So, these people are barely relevant to an outside visiting, or an outsider moving in. The entitlement of “we made an interesting city” is nonsense. The ones who did are not being priced out 🙂

      • inrealtime
        November 3, 2015 at 6:35 pm

        well, there’s a lot of stuff in your reply as in the previous which is why the discussion got off point. I can’t speak for anyone else but I’d find it hard to believe people who move to SF don’t care about the aesthetic…if it doesn’t matter what the City looks like you could almost be anywhere. Yes, people “give a crap’ about obscure art galleries in the mission and in the alleyways of London, and especially hippies in the Haight. You do know the history of Haight/Ashbury, right? That’s legendary, just like sitting on the lawn there and watching the Grateful Dead, when they were young, or all nighters at Fillmore West…this is history of one of the great old cities of the US, and there’s so much more. But I get that these aesthetics don’t really interest you…so since we like to share our thoughts and make our points, we better just agree to disagree on this one. BTW – hope the results of the election cools things off…

      • Sergey
        November 7, 2015 at 12:50 pm

        I am aware of the H/A history, although I only have a cursory understanding of it, because it doesn’t really interest me, unlike e.g. you. I may be more aware of the history of climbing in Yosemite because I’m into that. To me the city is mainly a substrate where people that are into vastly different things can gather. The market pressure appears to confirm that – it’s not just in SF, also Seattle, Austin, Denver, even e.g. Palo Alto – cities with less history have housing shortages. The real estate prices seem to depend mostly on economy size and space/zoning restrictions. We’ll have to agree to disagree on what’s important.

  4. Sergey
    October 27, 2015 at 7:33 am

    This is great! I actually moved out of SF because most of it plain sucks and it’s not changing for the better fast enough. But these ads are great, as is anything that inflames the rightful indignation in any one um, let’s say misguided, demographic. Indeed, you guys should kick airbnb out and convert these 5000 units to affordable housing. Do you think the tenants could scrape together maybe $12 in taxes? Think of the possibilities, they could afford to clean up vomit off one WHOLE bus, or I dunno, fix A POTHOLE. That would be much better than with $12m, when, god forbid, the “rickety ancient houses, dirty streets and yelling homeless”-character of some the most of the SF neighborhoods could be altered by the addition of things that do not suck!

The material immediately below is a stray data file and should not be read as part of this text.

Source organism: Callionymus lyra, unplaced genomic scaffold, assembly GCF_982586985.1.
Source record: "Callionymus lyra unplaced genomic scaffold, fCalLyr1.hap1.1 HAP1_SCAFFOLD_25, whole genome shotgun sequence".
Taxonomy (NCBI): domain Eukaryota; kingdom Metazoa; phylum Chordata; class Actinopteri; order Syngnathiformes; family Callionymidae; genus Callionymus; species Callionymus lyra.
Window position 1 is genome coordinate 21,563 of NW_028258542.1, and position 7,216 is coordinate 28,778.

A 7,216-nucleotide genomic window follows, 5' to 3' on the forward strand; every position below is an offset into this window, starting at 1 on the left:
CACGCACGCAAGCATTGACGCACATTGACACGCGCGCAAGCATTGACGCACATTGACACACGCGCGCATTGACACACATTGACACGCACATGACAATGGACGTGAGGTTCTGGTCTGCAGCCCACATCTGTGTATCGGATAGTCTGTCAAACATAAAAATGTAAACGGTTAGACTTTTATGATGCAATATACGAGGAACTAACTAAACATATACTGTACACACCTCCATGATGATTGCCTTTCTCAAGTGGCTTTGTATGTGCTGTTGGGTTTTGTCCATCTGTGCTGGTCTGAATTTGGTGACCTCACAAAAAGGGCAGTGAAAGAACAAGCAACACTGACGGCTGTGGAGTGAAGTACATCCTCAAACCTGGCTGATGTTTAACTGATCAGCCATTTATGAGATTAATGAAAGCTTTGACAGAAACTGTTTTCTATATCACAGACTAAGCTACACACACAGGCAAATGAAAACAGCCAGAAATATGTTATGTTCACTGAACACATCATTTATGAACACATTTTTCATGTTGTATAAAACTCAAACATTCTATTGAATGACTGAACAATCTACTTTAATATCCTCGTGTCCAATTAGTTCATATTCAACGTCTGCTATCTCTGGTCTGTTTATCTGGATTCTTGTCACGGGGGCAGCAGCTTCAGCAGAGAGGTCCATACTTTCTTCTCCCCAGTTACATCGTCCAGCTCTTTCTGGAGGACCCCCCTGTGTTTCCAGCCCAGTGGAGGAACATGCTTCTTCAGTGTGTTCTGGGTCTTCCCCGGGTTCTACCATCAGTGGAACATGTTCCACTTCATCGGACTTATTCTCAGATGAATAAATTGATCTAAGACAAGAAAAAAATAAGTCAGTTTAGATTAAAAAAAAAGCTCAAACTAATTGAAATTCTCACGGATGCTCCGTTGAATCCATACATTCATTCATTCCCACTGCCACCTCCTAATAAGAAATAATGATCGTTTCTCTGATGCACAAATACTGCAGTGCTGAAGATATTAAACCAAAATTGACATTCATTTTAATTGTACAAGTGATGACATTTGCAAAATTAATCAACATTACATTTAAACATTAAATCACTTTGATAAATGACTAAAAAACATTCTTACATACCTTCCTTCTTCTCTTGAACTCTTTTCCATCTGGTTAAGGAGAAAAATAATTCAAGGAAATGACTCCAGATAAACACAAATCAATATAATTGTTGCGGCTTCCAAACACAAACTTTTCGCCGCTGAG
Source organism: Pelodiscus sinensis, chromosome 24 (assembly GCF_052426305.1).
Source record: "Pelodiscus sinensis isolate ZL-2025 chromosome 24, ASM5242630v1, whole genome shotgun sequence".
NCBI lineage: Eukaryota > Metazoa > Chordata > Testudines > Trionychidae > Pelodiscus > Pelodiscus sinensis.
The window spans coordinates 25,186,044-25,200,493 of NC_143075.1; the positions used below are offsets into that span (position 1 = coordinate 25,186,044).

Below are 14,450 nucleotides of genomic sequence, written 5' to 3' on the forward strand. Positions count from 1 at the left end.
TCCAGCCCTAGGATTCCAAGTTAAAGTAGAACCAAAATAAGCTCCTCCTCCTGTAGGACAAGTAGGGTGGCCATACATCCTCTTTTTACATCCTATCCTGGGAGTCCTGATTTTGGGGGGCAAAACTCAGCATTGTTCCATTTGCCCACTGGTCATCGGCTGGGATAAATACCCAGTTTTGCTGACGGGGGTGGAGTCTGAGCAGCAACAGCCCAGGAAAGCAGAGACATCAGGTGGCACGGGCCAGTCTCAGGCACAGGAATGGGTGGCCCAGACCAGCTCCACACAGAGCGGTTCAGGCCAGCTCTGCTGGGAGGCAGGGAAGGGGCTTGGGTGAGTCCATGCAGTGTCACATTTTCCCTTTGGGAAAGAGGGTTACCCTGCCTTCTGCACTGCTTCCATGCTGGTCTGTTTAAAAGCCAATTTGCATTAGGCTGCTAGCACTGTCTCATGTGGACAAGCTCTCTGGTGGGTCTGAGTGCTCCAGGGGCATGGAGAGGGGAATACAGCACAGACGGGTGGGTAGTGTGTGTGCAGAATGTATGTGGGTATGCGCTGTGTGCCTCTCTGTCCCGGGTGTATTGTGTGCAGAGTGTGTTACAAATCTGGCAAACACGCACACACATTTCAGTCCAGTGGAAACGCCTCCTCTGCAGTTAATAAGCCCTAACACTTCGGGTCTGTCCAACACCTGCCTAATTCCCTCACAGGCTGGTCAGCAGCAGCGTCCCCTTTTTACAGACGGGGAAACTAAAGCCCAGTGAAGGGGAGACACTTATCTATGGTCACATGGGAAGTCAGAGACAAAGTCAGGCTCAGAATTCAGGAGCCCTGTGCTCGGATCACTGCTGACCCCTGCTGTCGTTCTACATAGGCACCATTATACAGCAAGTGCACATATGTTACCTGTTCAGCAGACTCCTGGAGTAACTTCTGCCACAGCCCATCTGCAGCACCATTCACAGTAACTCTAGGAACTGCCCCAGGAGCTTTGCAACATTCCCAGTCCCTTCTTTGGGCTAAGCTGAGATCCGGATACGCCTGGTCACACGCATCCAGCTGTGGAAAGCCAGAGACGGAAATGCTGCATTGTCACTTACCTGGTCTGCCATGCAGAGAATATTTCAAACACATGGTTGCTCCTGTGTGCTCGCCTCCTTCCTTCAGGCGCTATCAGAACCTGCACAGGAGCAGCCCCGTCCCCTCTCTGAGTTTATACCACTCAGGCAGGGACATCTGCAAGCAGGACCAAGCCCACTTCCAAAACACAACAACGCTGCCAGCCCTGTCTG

• inrealtime
      October 31, 2015 at 8:59 pm

      SF did it for 100 years before this problem showed up. The intrinsic historic value of San Francisco and its bohemian culture is what made it one of the top 5 cities in the world most visited since 1880. Back then it was rich with gold and international travelers…look it up. Why do you think the population remained 700K? Because it was a place of hospitality and beauty, and a centerpiece of California both North and South for its farms, rivers, and mountains. It’s always been a small town, always, with a fantastic history. As soon as someone got the idea it should be a big town with corporate interests its in trouble…

      • Sergey
        November 1, 2015 at 9:32 pm

        I didn’t find it in any most visited in the world list… there isn’t that much to do in SF, the only reason people come is because most places in the US, for visiting, are even worse. So it’s NY and SF, you have to come to those two. The best visit to SF is where you fly into SFO and drive straight to Yosemite 🙂 But that’s not really SF is it? Napa also doesn’t count. But, ok, SF itself is not bad for visiting, I can grant you that. It’s just not a great place to live, thanks to the “culture”. The best city in North America is Vancouver BC, and it has very little of this bohemian culture nonsense. It has lots of high-rises, though. I bet it would be as good of a place to visit too if they’d paint Lions Gate bridge orange.